The Schomburg Centre for Research in Black Culture has a list of many of the African-Americans who were targeted by Hoover: (http://schomburgcenter.tumblr.com/post/12293288481/j-edgar-from-garvey-to-gaye)

 

As the recognized leader of the Civil Rights Movement and the target of the FBI, Dr. King was arrested 30 times. On one of those occasions when he was incarcerated Dr. King wrote his famous “Letter from Birmingham Jail” in response to an open letter written by a group of eight White (Christian and Jewish) religious leaders (published April 12, 1963) who expressed concern that the “Negroes” wanted too much too quickly. In his reply to the good White religious leaders Dr. King wrote in part: “We know through painful experience that freedom is never voluntarily given by the oppressor; it must be demanded by the oppressed. Frankly, I have yet to engage in a direct action campaign that was “well timed” in the view of those who have not suffered unduly from the disease of segregation. For years now I have heard the word “Wait!” It rings in the ear of every Negro with piercing familiarity. This “Wait” has almost always meant “Never.” We must come to see, with one of our distinguished jurists, that “justice too long delayed is justice denied. We have waited for more than 340 years for our constitutional and God given rights.


Perhaps it is easy for those who have never felt the stinging darts of segregation to say, “Wait.” But when you have seen vicious mobs lynch your mothers and fathers at will and drown your sisters and brothers at whim; when you have seen hate filled policemen curse, kick and even kill your black brothers and sisters; when you see the vast majority of your twenty million Negro brothers smothering in an airtight cage of poverty in the midst of an affluent society …. when you are harried by day and haunted by night by the fact that you are a Negro, living constantly at tiptoe stance, never quite knowing what to expect next, and plagued with inner fears and outer resentments; when you are forever fighting a degenerating sense of “nobodiness”; then you will understand why we find it difficult to wait.”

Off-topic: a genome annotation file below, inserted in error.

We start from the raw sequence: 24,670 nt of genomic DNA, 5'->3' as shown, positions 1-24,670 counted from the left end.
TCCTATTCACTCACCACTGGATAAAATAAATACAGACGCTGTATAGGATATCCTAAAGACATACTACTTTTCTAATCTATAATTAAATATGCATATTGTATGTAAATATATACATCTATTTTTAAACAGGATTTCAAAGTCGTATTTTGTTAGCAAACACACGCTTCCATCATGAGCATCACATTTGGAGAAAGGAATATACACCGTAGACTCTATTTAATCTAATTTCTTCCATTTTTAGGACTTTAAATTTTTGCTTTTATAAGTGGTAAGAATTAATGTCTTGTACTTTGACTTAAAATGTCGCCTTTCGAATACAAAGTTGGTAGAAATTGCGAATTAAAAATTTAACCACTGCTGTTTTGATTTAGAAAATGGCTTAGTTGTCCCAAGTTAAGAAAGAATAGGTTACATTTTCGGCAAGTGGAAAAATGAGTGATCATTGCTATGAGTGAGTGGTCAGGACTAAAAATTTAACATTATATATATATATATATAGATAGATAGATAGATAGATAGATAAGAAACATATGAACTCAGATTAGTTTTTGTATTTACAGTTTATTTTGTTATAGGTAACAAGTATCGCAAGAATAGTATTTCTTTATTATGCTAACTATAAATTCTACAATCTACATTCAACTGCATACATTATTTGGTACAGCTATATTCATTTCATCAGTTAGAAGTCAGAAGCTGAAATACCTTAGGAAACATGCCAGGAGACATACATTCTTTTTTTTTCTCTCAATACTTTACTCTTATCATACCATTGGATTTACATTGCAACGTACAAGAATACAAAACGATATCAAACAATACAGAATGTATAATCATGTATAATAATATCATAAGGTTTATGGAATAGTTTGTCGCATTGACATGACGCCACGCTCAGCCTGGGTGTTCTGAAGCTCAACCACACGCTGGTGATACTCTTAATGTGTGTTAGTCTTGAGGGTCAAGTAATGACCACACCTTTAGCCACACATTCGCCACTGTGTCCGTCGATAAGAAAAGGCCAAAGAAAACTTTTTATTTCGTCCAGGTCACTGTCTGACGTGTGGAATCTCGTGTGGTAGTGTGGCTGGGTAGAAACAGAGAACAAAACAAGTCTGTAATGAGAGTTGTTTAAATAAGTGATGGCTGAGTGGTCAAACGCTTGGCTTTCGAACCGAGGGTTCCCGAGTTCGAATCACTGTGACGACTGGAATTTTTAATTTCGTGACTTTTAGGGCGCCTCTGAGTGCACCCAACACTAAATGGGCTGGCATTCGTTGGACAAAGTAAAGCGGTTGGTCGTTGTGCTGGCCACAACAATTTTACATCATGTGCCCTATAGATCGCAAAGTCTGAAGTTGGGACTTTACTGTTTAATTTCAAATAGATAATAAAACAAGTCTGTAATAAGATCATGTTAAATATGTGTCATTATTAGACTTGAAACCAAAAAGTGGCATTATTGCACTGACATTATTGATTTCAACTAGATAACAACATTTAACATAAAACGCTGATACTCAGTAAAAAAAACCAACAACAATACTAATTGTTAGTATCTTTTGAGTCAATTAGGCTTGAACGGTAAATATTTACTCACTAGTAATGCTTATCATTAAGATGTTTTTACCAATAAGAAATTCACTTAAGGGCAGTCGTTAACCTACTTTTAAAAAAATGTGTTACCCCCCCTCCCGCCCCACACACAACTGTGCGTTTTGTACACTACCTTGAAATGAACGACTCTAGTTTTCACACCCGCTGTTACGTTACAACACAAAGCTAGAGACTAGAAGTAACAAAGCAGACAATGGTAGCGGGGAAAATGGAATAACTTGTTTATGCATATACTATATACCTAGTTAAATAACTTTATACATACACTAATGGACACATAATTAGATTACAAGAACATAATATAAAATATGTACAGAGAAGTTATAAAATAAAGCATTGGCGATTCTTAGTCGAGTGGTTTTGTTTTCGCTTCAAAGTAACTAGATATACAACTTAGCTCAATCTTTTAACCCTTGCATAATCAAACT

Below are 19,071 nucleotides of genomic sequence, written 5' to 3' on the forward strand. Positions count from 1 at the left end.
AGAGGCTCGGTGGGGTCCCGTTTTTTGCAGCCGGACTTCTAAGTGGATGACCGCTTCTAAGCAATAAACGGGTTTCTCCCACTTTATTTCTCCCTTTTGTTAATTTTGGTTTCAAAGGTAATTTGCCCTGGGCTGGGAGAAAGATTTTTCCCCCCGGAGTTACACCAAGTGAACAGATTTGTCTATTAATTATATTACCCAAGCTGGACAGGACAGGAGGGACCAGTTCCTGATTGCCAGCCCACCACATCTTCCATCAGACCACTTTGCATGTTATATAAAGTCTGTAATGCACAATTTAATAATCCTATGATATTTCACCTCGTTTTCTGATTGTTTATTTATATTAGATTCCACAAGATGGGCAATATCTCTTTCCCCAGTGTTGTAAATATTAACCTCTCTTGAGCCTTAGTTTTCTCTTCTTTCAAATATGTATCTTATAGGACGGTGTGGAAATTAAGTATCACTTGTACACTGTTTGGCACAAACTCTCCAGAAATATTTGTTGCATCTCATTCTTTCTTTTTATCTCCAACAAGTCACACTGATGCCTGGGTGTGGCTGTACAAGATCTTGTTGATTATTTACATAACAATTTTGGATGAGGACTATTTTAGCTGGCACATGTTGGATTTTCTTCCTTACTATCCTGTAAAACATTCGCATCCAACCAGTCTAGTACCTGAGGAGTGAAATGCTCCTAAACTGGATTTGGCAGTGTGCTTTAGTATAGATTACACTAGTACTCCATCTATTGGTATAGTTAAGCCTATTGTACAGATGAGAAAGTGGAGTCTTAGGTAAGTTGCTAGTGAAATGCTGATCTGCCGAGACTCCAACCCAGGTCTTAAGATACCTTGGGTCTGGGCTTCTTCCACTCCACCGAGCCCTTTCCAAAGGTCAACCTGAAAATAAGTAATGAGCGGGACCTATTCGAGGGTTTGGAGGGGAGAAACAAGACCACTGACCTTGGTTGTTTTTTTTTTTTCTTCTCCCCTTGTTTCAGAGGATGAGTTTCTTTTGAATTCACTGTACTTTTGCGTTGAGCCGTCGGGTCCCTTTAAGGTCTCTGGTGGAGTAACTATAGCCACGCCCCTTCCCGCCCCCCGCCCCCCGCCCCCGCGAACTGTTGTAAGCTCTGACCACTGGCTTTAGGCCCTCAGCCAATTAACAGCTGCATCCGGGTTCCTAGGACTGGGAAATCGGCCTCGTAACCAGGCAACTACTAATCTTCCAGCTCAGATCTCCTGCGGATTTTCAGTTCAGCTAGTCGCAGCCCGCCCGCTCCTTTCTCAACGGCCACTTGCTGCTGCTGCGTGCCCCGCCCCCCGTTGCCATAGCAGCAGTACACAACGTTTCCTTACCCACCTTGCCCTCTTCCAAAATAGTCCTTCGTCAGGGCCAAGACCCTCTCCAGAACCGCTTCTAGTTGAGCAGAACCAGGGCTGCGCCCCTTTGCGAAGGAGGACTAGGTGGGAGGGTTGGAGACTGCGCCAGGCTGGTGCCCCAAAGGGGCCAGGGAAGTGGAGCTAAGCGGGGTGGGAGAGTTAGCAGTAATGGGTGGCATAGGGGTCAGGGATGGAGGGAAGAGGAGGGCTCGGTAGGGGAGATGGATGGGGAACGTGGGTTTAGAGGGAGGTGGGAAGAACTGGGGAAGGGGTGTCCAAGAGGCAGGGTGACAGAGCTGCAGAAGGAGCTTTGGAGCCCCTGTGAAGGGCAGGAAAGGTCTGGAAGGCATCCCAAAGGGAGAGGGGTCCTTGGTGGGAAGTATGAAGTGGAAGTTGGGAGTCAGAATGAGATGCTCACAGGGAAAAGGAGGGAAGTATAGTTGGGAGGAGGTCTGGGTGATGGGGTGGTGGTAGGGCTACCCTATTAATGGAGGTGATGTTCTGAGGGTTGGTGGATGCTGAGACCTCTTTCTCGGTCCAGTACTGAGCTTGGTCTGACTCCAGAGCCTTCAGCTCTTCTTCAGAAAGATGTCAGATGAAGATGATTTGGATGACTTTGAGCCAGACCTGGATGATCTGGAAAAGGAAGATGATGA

The book “Why We Cant’ Wait” began as “Letter from Birmingham Jail” written April 16, 1963 as Dr. King responded to the open letter from the White religious leaders. The letter (http://www.africa.upenn.edu/Articles_Gen/Letter_Birmingham.html) was written on scraps of paper while Dr. King was in jail for demonstrating without a permit (which the court refused to grant). Dr. King and 50 others were arrested as they peacefully demonstrated on Good Friday, April 12, 1963.

 

In “Why We Can’t Wait” Dr. King described the writing of the letter: “Begun on the margins of the newspaper in which the statement appeared while I was in jail, the letter was continued on scraps of writing paper supplied by a friendly black trustee, and concluded on a pad my attorneys were eventually permitted to leave me.”